Lambskin condoms aren’t made out of lambskin, so don’t freak out. They’re actually made of sheep intestines, so yeah, actually go ahead and freak out for a second before quickly getting over it because, whether you’re a ride-or-die vegan or a fast-foodie-for-life, there’s a high likelihood that you both use and consume products containing equally ‘gross’ (if not grosser) ingredients on the daily, just keepin’ it real.
These baaaaad boys are highly effective in preventing pregnancy. However, they’re not-so-effective when it comes to preventing H.I.V. and other sexually transmitted diseases. The C.D.C. explains that this lack of protection is due to microscopic pores in their material, so Lambskin condoms are an option that should be reserved for women who prefer protection from pregnancy but don’t require protection from sexually transmitted diseases and infections. Therefore, women in monogamous relationships who prefer to avoid pregnancy (A.K.A. most married moms) are ideal candidates for this latex condom alternatives.
Also known as “Natural Membrane Condoms,” a term coined by the medical community and correspondingly cringed at by every member of every other community known to man, do arguably have their advantages. Lambskin condoms are known for increased sensitivity and natural feel compared to latex condoms.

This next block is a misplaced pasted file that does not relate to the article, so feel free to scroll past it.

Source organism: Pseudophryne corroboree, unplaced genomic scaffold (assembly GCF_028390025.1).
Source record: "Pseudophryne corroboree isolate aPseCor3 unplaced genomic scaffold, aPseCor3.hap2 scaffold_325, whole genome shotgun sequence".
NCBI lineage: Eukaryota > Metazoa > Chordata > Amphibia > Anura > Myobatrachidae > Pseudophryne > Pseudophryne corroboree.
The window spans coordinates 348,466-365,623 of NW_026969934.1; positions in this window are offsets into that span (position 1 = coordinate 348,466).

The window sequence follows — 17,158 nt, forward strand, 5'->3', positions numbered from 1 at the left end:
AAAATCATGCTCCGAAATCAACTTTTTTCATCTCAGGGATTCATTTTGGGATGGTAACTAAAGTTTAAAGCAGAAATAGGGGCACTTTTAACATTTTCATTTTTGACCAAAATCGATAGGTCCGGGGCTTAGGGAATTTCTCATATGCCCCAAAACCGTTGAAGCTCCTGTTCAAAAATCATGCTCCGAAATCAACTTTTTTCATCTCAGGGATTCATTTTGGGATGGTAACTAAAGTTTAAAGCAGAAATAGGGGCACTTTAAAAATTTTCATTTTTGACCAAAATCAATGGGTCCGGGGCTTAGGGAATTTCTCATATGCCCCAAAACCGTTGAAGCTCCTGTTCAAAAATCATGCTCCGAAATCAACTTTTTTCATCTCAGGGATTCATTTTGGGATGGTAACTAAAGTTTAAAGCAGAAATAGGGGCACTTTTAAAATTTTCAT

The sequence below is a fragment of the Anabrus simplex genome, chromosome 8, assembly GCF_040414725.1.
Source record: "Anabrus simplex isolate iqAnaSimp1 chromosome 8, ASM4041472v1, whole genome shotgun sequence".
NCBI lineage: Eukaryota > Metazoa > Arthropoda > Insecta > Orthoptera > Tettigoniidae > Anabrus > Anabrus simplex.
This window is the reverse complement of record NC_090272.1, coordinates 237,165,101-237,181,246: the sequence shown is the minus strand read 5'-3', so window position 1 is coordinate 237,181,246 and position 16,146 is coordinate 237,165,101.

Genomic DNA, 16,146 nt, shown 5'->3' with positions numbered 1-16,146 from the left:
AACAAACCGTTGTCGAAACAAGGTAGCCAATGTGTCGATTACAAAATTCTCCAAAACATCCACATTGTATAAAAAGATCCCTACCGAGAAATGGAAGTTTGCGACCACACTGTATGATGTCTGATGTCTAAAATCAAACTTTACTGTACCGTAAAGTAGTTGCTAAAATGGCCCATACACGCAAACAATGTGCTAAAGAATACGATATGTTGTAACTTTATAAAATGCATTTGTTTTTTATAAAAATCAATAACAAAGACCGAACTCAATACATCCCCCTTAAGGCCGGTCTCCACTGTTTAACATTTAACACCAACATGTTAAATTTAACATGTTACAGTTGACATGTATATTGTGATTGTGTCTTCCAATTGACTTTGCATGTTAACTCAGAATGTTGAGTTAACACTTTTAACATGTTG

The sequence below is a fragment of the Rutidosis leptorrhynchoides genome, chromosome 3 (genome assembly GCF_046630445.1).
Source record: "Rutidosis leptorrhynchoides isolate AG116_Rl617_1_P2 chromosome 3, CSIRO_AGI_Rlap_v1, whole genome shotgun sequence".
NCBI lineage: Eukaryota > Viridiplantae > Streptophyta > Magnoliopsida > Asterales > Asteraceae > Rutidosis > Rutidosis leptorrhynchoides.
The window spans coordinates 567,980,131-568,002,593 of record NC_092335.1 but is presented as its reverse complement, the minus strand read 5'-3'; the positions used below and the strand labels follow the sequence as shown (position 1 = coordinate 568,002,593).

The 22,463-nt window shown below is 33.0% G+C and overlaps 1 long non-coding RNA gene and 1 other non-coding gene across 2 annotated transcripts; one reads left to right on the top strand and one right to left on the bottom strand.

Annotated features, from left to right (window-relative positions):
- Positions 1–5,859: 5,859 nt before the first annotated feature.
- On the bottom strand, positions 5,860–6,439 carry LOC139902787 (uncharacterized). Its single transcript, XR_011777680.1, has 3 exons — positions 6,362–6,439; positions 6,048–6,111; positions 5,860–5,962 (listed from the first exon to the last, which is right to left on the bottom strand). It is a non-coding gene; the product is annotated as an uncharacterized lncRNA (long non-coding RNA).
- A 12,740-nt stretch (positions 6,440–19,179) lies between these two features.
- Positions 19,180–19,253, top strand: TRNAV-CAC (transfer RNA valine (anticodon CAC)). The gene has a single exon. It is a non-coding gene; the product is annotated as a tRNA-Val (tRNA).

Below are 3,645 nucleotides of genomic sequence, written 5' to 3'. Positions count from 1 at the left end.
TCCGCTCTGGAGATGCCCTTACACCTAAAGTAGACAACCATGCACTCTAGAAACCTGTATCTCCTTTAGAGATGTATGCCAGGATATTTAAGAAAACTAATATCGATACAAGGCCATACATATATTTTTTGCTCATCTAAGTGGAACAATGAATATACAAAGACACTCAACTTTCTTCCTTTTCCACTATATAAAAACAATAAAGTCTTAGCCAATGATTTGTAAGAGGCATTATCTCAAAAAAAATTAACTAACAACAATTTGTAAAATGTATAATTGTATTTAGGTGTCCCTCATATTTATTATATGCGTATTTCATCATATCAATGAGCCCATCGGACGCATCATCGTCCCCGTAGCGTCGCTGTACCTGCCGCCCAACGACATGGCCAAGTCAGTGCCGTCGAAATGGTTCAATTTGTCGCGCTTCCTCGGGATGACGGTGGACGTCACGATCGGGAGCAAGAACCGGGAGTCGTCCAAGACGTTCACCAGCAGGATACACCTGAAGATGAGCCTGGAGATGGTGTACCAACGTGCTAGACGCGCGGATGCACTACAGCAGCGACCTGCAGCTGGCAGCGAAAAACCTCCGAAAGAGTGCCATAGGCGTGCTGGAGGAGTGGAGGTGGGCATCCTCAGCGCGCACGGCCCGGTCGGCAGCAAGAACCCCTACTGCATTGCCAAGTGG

Not to mention, Lambskin condom’s ability to transmit body heat is greater than that of latex condoms, you know, just in case that’s what you’re into- Hey, no judgment here- My husband will personally vouch for the fact that nobody comes in between my lower back and my heating pad at night, nobody.
And condoms aren’t the only product you can change to avoid discomfort and irritation resulting from from a latex allergy. Dr. Ahdoot explains that while treating patients with latex allergies at either of his two Southern California private practices, located in Burbank and Palmdale, “everybody in the exam room- the doctor and the nurses- use only latex-free products, even latex-free condoms are used on the transvaginal ultrasound machines .”
Therefore, in addition to changing your condom-of-choice, also ask your medical provider to exclusively utilize non-latex products while examining you. And if your doctor can’t accommodate this reasonable request, well, you can always change your doctor, too.
So while the process certainly has its hurdles, know that diagnosing a latex allergy can in itself be half the battle. Once the issue has been established, options exist and accommodations are available to help make the rest of your journey a little easier and a lot less uncomfortable.